A week later Joe's second weekly review meeting brought with it the next setback. The boy who looked up from the sofa when I walked in, was a very different boy to the one I had seen on my last visit. His eyes were red, damp and puffy. He was visibly upset despite the fact he was watching a Man United match on the television.
He told me he was really down because he felt he was going backwards. After the Wednesday review meeting he had been told several things which upset him. Despite gaining over 2 kg he was told:
• he had to continue on bed-rest for the foreseeable future
• his fluid intake had to be increased as he was still showing signs of dehydration
• the doctors were considering giving him medication because they felt he was so depressedbecause he was going to the football match on Saturday with his dad, he probably wouldn't be allowed a visit home for several weeks.
I tried to calm Joe down, but I felt anger welling up inside me. We all knew that Joe's recovery phase would be difficult and for every two steps forward there would be one back. However, it seemed that Joe was being given no encouragement whatsoever. Despite the fact that he was doing everything asked of him, he seemed to be making no progress in terms of his daily routine. In addition he was putting on weight and his blood pressure and pulse were rising to more normal levels, so why was he being held back so much? Joe's reaction to today's meeting was to revert to his initial behaviour on arriving at The Great Barn. He begged and pleaded with me to take him home. He promised he would stick religiously to his re-feeding programme and he was understandably very distressed at my refusal to bow to his demands. It was also apparent that some of his previous habits were returning. He was collecting saliva in his mouth and I could see him tensing his muscles and doing his counting exercises. In turn I could feel my faith and confidence in leaving my son in this environment waning dramatically. Of course I kept this feeling from Joe.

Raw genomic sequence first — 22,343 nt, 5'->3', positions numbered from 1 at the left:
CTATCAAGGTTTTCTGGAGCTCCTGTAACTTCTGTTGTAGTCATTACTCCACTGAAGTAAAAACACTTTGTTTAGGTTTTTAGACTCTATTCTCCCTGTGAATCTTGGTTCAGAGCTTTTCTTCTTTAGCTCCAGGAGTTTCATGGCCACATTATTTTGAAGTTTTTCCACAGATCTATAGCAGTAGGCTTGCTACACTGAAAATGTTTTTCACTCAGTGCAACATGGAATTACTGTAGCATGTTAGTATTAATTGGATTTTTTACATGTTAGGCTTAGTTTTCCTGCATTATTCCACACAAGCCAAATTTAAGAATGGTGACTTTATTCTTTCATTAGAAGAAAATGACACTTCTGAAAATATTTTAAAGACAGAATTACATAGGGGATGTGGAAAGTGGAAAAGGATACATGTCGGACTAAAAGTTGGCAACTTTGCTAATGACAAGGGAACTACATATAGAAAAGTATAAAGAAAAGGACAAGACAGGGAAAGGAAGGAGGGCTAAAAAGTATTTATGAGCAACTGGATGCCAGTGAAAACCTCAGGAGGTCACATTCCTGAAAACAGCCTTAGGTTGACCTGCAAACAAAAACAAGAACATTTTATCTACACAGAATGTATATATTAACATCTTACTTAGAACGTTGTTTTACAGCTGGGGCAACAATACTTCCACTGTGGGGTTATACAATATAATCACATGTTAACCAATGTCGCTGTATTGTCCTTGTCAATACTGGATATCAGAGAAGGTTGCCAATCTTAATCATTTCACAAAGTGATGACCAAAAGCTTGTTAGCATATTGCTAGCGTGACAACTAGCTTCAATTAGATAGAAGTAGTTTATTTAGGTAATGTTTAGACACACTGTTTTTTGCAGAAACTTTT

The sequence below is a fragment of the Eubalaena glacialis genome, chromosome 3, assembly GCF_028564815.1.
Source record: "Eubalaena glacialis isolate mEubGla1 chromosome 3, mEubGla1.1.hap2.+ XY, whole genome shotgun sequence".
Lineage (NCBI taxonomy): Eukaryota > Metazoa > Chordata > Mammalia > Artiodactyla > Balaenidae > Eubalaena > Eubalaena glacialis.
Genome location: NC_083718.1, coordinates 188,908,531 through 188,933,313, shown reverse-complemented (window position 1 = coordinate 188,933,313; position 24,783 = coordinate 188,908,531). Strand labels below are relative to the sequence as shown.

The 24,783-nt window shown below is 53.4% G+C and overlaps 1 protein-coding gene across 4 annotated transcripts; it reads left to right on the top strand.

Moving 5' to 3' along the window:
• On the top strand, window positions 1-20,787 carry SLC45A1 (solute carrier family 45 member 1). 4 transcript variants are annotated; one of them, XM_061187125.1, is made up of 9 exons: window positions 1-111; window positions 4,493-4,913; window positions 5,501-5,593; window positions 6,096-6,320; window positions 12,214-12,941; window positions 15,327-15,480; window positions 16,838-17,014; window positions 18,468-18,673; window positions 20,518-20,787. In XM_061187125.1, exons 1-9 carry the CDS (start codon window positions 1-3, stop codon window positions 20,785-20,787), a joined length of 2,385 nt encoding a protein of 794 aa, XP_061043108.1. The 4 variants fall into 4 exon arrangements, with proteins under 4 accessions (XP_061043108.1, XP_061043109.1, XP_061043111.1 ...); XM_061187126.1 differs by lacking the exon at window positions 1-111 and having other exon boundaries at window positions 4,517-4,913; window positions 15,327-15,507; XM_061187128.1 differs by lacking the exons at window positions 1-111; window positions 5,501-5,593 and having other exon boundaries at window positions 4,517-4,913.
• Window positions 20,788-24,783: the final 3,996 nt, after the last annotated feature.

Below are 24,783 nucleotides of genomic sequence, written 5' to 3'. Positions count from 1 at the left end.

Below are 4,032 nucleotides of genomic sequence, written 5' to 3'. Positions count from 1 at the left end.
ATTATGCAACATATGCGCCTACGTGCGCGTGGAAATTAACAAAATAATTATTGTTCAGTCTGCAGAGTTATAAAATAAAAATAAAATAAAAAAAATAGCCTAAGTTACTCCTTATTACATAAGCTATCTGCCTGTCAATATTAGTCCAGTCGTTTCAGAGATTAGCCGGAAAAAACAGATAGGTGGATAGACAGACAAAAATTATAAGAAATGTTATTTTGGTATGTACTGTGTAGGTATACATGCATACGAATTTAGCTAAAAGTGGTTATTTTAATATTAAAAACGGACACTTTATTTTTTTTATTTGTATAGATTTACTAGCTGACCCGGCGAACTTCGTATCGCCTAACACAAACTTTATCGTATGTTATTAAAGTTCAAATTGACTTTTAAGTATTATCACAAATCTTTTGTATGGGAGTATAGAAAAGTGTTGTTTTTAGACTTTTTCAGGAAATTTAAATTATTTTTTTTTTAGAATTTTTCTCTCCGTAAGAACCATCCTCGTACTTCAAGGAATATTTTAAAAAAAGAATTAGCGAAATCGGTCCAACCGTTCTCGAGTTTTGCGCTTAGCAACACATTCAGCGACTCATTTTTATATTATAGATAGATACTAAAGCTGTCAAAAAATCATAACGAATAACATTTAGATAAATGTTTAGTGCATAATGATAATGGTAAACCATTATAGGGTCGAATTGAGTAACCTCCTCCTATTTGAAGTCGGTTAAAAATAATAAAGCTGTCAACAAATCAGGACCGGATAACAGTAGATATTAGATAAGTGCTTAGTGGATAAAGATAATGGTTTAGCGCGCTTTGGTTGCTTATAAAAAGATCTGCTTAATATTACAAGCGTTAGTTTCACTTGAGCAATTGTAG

It was time to have another meeting with Dr Cornwall. Joe really did seem to be going backwards. He had no goals to look forward to and mentally seemed to be regressing. The question of medication had reared its ugly head and both Joe and the rest of the family wanted to avoid this if at all possible. Joe didn't feel comfortable talking to any of the staff apart from Fiona. He felt that they always promised to follow things up for him but rarely seemed to do so. As a result Joe was often left feeling let down, lost and lonely. His natural reaction was to ring home and beg us to come and get him.
Was this article helpful?